Green methanol is a developing segment of the methanol market, where production is focused on sustainability. The green methanol market is small but growing rapidly due to tax incentives and changes in environmental policies worldwide.


Green Methanol vs. Grey Methanol: How Methanol as Fuel is Driving Market Trends


On a unit cost basis, green methanol production is significantly higher-cost than grey methanol production. This differential is expected to diminish over time as green methanol production units become bigger and more efficient and as the cost of carbon increases. It is possible to secure price premia for green methanol – these tend to be a closely-guarded commercial secret – but only for limited volumes into specific end-use applications. Whereas grey methanol may target demand centres in other regions, green methanol output is generally more focused on local offtakers.

Methanol market demand growth over the last decade has been pushed up to a level well above that of GDP growth by an increase in demand for MTO, or Methanol-to-Olefins; these units, all in mainland China, purchase merchant methanol for production of ethylene and propylene and various derivatives. Long-term demand growth into fuel applications such as direct blending into gasoline and MTBE is set to decline, impacted by improved vehicle efficiency standards and the move to vehicle electrification. As a result, methanol demand growth is more dependent upon traditional chemical applications such as formaldehyde, acetic acid, MMA and solvents.

However, there is some potential upside for green methanol market demand: into biodiesel, boosted by national mandates; into fuels uses in mainland China such as methanol-fuelled boilers, kilns and cooking stoves; and methanol as fuel for marine vessels. Chemical Market Analytics was of the view that methanol’s relatively low energy content made it unsuitable for deep-sea shipping movements – apart from when used as a fuel by methanol producers on their own vessels – and therefore that it had a relatively limited role; for short-haul or inland shipping – e.g., barges, ferries, pilot vessels etc.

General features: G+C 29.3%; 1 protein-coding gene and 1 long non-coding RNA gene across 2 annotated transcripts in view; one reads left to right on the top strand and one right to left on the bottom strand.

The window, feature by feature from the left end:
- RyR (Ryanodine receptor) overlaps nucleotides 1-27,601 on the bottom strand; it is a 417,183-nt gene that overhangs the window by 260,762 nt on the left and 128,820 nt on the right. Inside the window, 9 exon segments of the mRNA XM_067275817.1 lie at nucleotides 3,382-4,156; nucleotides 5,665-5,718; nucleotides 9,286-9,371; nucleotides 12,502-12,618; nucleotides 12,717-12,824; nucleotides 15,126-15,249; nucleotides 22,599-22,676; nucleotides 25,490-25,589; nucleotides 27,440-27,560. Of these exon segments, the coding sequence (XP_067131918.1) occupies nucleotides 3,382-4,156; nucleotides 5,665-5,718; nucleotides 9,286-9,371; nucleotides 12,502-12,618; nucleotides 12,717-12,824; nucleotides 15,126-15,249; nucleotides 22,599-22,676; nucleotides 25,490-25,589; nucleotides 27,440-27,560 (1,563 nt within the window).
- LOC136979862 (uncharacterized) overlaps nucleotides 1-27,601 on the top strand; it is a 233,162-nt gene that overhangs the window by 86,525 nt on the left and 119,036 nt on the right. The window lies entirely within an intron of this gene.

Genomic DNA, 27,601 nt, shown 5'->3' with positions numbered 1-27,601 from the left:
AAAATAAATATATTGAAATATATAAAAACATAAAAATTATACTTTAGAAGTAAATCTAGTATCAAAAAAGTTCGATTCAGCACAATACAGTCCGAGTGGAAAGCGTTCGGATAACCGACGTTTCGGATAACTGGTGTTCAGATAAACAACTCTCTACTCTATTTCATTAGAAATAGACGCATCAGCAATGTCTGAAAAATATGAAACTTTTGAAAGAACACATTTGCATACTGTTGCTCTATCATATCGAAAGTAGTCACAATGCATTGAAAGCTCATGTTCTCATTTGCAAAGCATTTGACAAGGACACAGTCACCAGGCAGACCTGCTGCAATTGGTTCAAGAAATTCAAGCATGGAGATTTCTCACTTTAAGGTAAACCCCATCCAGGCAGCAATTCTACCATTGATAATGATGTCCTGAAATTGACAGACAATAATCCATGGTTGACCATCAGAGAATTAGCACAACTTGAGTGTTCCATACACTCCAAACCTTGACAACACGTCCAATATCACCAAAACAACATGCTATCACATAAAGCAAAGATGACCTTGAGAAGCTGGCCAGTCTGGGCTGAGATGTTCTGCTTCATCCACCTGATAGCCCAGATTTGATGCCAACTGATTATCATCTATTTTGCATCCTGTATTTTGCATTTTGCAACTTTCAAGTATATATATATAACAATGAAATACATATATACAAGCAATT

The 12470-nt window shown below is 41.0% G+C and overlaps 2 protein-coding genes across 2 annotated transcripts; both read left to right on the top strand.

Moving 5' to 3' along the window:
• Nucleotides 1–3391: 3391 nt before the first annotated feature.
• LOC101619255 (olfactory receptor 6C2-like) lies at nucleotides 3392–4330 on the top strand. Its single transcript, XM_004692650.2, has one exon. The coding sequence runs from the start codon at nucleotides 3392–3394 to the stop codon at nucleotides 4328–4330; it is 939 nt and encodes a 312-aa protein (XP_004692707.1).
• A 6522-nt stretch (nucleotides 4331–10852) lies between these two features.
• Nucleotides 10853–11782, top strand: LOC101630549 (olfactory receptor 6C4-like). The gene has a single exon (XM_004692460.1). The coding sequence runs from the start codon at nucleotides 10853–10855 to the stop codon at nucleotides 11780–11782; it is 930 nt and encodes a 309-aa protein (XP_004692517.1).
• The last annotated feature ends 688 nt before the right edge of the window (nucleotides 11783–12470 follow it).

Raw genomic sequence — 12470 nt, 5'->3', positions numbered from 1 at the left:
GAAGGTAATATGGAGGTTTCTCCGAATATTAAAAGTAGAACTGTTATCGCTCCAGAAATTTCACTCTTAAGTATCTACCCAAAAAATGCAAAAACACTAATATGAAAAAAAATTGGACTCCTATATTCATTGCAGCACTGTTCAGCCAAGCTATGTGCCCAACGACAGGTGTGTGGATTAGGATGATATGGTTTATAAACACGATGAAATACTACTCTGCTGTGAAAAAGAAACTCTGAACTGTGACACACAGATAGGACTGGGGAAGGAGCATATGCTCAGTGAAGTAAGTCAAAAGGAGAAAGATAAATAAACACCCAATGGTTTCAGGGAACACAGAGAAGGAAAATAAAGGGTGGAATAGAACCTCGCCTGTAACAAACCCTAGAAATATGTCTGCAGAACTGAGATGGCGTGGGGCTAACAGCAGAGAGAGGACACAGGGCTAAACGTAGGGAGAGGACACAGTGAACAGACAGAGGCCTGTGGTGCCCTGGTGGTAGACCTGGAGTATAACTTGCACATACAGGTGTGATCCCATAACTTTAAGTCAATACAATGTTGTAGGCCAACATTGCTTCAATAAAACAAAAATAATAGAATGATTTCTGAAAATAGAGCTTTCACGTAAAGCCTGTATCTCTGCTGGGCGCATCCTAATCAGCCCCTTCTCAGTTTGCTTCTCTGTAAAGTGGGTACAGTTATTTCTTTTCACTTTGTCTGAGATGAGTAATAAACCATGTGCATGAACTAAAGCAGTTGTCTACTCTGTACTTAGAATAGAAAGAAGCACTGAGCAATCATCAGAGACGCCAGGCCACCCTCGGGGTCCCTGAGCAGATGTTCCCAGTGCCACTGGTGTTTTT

There have been many announcements in the last two years of orders of methanol-ready vessels, by major shipowners such as Maersk, CMA-CGM, Stenaline, Höegh Autoliners, Ocean Network Express and Cosco. As a result, it looks like green methanol as fuel has a more mainstream role to play in the world of shipping than previously anticipated. From a very low current base, Chemical Market Analytics’ latest supply-demand balances will show demand for methanol as a marine fuel rising fast, to close to 15 million metric tons by 2050.


Global Bunker Fuel Demand chart by Chemical Market Analytics by OPIS: demand for methanol as fuel for marine vessels is rising fast, with a forecast of nearly 15 million metric tons by 2050.


Green methanol projects have been announced in many locations, with West Europe leading the way, but projects are also being planned in the US, mainland China, Egypt, Uruguay, Australia and the UAE, to name but a few. Most of the offtake from these units is being targeted at methanol as fuel, although there is also some interest from chemical consumers. Some shipowners are forcing the issue, trying to solve the “chicken and egg” problem of supply being insufficient to meet demand that isn’t necessarily confirmed. Maersk, for example, is aligning itself with various green projects worldwide, not as an equity stakeholder, but as an off-taker.

Chemical Market Analytics will explore this topic in more detail at the company’s World Chemical Forum, 12-14 September in Houston, TX, US; and will extensively cover green methanol and methanol as a marine fuel at the World Methanol Conference, 25-26 September in Vienna, Austria.



Mike Nash
Vice President

Xiaomeng Ma

Javier Ortiz

Shreya Kansara
Senior Research Analyst

Geoffrey Mullett